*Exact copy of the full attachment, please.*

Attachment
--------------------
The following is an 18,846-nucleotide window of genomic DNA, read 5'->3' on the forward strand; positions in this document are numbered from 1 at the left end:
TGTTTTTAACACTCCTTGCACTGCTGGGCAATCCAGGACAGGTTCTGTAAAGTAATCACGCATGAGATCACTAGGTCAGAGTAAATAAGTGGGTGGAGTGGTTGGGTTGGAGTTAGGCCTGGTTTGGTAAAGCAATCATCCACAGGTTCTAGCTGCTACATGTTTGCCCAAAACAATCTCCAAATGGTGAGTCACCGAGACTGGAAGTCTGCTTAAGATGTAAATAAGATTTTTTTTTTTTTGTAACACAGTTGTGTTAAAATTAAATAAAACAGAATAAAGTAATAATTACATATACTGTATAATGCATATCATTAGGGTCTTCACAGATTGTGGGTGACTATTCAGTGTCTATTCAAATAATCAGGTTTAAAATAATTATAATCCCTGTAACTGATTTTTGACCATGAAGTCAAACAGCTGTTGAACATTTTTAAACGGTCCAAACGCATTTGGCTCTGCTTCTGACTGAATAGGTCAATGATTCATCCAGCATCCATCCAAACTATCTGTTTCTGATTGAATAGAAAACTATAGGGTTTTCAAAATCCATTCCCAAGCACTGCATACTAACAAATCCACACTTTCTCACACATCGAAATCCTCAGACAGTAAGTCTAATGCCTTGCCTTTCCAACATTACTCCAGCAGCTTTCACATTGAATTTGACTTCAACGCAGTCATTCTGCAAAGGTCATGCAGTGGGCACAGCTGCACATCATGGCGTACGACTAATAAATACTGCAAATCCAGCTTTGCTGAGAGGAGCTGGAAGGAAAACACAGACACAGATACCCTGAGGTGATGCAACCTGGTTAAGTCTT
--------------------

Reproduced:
The following is an 18,846-nucleotide window of genomic DNA, read 5'->3' on the forward strand; positions in this document are numbered from 1 at the left end:
TGTTTTTAACACTCCTTGCACTGCTGGGCAATCCAGGACAGGTTCTGTAAAGTAATCACGCATGAGATCACTAGGTCAGAGTAAATAAGTGGGTGGAGTGGTTGGGTTGGAGTTAGGCCTGGTTTGGTAAAGCAATCATCCACAGGTTCTAGCTGCTACATGTTTGCCCAAAACAATCTCCAAATGGTGAGTCACCGAGACTGGAAGTCTGCTTAAGATGTAAATAAGATTTTTTTTTTTTTGTAACACAGTTGTGTTAAAATTAAATAAAACAGAATAAAGTAATAATTACATATACTGTATAATGCATATCATTAGGGTCTTCACAGATTGTGGGTGACTATTCAGTGTCTATTCAAATAATCAGGTTTAAAATAATTATAATCCCTGTAACTGATTTTTGACCATGAAGTCAAACAGCTGTTGAACATTTTTAAACGGTCCAAACGCATTTGGCTCTGCTTCTGACTGAATAGGTCAATGATTCATCCAGCATCCATCCAAACTATCTGTTTCTGATTGAATAGAAAACTATAGGGTTTTCAAAATCCATTCCCAAGCACTGCATACTAACAAATCCACACTTTCTCACACATCGAAATCCTCAGACAGTAAGTCTAATGCCTTGCCTTTCCAACATTACTCCAGCAGCTTTCACATTGAATTTGACTTCAACGCAGTCATTCTGCAAAGGTCATGCAGTGGGCACAGCTGCACATCATGGCGTACGACTAATAAATACTGCAAATCCAGCTTTGCTGAGAGGAGCTGGAAGGAAAACACAGACACAGATACCCTGAGGTGATGCAACCTGGTTAAGTCTT